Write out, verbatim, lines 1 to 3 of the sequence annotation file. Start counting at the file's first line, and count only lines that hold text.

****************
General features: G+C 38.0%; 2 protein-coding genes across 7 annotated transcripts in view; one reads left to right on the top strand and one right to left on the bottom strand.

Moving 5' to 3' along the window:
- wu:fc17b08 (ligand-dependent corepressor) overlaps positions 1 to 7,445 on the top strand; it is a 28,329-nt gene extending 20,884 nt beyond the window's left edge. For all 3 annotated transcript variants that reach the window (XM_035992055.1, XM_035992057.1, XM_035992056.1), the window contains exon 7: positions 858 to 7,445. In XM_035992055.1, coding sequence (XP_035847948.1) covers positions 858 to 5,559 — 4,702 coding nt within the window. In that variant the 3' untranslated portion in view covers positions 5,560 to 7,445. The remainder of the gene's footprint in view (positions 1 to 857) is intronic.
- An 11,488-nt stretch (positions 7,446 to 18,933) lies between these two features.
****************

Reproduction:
General features: G+C 38.0%; 2 protein-coding genes across 7 annotated transcripts in view; one reads left to right on the top strand and one right to left on the bottom strand.

Moving 5' to 3' along the window:
- wu:fc17b08 (ligand-dependent corepressor) overlaps positions 1 to 7,445 on the top strand; it is a 28,329-nt gene extending 20,884 nt beyond the window's left edge. For all 3 annotated transcript variants that reach the window (XM_035992055.1, XM_035992057.1, XM_035992056.1), the window contains exon 7: positions 858 to 7,445. In XM_035992055.1, coding sequence (XP_035847948.1) covers positions 858 to 5,559 — 4,702 coding nt within the window. In that variant the 3' untranslated portion in view covers positions 5,560 to 7,445. The remainder of the gene's footprint in view (positions 1 to 857) is intronic.